Natalia is a young doctor in an unnamed, fictionalized Balkan country. As she travels to a remote area to assist in inoculating children at an orphanage, she is coping with the recent death of her beloved grandfather, who was also a doctor. She tries to learn more about her grandfather and his life through the fantastical stories he left behind, namely the tale of the “deathless man,” whom Natalia’s grandfather encountered several times throughout his life, and one about “the tiger’s wife,” a mysterious young woman who befriended a tiger in the grandfather’s village when he was a child. In the midst of all this, Natalia is also confronted with the bizarre, morbid secrets of the area surrounding the orphanage where she is working.

Obreht certainly has an amazing way with words and the style of magical realism, and many passages in the novel are quite stunning as a result. The fables interwoven into Natalia’s story are especially captivating for their blending of magic into the real world. Unfortunately, this style gets in the way of the book having much substance. The Tiger’s Wife comes dangerously close to not having any plot. I wouldn’t expect such a meditative novel to be action-packed, but the book goes a little too far in the opposite direction. It felt as if absolutely nothing happened over the course of the novel, at least as far as Natalia was concerned. I did not believe that Natalia developed as a person or even learned anything important over the course of the novel; to be frank, I was never entirely sure what she was trying to learn or understand about her grandfather in the first place.

Nearly everything in the novel is connected by the theme of dealing with death and loss, especially in a war-torn region where these things are always present. However, Obreht never seems to have any deep insights about this theme, and the prose, beautiful though it may be, becomes so obscure and convoluted that I found it difficult to draw any conclusions about death, loss, and the author’s thoughts on those matters myself. This thematic hollowness is yet another example of nothing really happening in The Tiger’s Wife, albeit in a more theoretical way. Perhaps this is a characteristic of magical realism that I have yet to understand, but I found it disconcerting and disappointing. Even if a novel is not full of action, I like to learn something or have some more insight after reading it, and that simply did not happen with this book.

I wonder if I might have enjoyed The Tiger’s Wife more if it had been written as a series of loosely connected short stories. The fables of the deathless man and the tiger’s wife were very interesting and beautifully written, but the novel faltered when it shifted to the present and Natalia tried to connect these stories to learning more about her grandfather. The whole idea felt thinly stretched and completely unresolved by the end of the book. While Obreht definitely has a wonderful way with words and imagery, and a lot of potential, her debut novel definitely has the same major flaw I’ve seen with other young writers, and with a lot of so-called literary fiction in general. There is so much focus on the style that the plot is underdeveloped, and even the themes the author means to discuss get lost. In this particular case, I also thought that, for a novel so obviously intended to be “literary,” the characters were very one-dimensional and bland. As mentioned before, I saw practically no development on Natalia’s part over the course of the novel, and all her relationships appeared very superficial, even with the grandfather she claims to have loved and admired so much. Even the grandfather himself remains overly distant and undeveloped by the end of the book, when I’d expected that Natalia would have learned some deeper truths and understood him better at that point.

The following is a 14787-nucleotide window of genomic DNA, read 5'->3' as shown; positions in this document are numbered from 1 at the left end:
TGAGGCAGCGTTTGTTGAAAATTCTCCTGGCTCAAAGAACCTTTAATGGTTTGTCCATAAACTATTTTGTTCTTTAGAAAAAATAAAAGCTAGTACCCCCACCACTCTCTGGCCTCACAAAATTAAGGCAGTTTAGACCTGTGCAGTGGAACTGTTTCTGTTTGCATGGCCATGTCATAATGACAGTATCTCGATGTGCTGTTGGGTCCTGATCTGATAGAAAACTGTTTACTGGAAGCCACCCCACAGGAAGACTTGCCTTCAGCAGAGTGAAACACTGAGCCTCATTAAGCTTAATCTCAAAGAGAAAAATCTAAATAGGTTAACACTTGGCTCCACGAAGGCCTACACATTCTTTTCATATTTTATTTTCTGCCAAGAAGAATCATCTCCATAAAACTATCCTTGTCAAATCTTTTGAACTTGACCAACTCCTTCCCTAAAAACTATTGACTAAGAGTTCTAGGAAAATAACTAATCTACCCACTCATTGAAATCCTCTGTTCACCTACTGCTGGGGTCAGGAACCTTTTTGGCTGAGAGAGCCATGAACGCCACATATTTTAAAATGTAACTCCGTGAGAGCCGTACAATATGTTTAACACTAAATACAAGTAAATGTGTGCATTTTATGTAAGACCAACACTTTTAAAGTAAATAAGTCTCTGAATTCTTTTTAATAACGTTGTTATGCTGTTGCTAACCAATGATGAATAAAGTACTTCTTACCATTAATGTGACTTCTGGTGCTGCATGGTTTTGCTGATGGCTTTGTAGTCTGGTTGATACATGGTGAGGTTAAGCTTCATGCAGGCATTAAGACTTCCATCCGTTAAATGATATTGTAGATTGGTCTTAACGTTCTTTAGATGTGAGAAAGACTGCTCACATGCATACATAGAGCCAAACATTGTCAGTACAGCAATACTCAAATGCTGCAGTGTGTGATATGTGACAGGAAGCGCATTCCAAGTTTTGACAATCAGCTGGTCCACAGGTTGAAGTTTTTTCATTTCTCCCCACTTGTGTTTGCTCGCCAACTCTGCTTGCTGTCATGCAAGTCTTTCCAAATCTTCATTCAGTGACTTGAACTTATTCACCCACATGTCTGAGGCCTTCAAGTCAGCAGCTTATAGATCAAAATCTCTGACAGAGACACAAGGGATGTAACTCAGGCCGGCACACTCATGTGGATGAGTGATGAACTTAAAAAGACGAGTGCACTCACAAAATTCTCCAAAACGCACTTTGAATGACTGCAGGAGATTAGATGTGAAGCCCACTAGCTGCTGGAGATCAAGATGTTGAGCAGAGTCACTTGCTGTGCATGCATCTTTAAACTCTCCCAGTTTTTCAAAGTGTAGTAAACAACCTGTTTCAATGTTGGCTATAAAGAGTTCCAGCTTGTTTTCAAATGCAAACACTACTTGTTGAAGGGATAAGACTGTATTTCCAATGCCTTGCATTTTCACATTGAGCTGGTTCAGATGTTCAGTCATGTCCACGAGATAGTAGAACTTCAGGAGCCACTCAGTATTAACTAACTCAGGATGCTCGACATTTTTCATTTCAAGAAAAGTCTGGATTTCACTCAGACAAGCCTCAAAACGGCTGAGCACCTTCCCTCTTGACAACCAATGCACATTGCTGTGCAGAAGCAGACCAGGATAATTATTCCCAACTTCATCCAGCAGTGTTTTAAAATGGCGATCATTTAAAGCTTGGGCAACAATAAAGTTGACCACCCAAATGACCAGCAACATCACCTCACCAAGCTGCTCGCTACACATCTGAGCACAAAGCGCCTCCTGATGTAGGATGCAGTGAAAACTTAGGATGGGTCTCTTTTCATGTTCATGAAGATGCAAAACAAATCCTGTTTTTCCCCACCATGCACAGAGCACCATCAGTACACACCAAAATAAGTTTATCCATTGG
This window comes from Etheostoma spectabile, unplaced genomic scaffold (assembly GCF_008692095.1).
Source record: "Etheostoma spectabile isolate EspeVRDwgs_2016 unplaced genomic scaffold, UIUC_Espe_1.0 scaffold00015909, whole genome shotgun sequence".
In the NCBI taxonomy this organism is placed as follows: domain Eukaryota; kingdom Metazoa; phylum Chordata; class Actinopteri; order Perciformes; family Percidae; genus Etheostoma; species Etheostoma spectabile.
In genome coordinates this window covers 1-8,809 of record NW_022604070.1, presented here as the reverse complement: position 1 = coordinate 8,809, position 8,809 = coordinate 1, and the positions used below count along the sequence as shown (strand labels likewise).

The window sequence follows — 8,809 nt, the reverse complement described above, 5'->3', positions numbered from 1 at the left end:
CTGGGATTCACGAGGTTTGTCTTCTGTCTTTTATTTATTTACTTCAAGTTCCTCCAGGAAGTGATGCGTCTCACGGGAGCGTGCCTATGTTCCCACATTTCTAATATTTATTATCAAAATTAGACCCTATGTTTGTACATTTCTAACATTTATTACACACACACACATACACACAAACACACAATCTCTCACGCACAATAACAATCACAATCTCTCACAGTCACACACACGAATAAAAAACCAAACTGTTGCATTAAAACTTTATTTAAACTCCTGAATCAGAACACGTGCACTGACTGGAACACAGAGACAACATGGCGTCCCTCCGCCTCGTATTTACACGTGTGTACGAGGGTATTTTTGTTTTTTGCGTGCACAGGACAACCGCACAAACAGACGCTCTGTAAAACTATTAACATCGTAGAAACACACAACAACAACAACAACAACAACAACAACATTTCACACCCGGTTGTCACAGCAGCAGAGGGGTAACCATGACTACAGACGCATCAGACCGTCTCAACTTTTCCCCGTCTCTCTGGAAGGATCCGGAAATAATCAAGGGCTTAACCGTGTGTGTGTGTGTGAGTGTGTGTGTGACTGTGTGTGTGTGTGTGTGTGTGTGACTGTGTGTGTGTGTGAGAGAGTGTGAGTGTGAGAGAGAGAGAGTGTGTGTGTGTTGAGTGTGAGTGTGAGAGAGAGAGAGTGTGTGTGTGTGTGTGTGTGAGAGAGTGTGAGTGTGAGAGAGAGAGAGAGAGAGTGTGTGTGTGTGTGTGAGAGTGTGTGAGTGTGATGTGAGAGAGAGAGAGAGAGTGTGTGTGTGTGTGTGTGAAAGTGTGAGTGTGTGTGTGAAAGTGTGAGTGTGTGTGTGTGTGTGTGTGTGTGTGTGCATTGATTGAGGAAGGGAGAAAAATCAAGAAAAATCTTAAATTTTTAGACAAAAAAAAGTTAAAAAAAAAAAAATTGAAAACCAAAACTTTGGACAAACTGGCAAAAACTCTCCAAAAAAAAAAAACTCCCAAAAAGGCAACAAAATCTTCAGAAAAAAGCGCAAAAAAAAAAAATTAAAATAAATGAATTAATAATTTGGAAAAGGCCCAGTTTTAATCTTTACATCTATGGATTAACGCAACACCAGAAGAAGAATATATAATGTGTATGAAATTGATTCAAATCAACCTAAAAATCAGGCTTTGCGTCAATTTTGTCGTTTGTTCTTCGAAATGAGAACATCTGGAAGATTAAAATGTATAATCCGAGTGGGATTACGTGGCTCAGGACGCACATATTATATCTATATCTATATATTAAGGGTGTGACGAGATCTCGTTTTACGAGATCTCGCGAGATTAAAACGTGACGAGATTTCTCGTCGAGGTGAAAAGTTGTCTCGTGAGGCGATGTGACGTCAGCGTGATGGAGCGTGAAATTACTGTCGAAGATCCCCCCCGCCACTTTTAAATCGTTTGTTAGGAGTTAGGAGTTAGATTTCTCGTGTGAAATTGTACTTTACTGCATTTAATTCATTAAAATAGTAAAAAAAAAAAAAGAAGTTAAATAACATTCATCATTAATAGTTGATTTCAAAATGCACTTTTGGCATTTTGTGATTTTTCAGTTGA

Basically, this is a book that had a lot of promise when I picked it up, but the potential was simply never fulfilled, at least not for me. I realize that this book has gotten many sparkling reviews and that I am somewhat of a contrary naysayer here. I do feel inspired now to read more established magical realism authors like Salman Rushdie and Gabriel García Márquez, if for no other reason than to see what my overall response is to that style of writing. Still, even not having read much in this style, I think it’s way too soon to start counting Obreht as one of its great writers. Her use of language is impressive, but there isn’t quite enough depth to it yet. She’s got the style down, so I hope her future books will focus a little more on substance.

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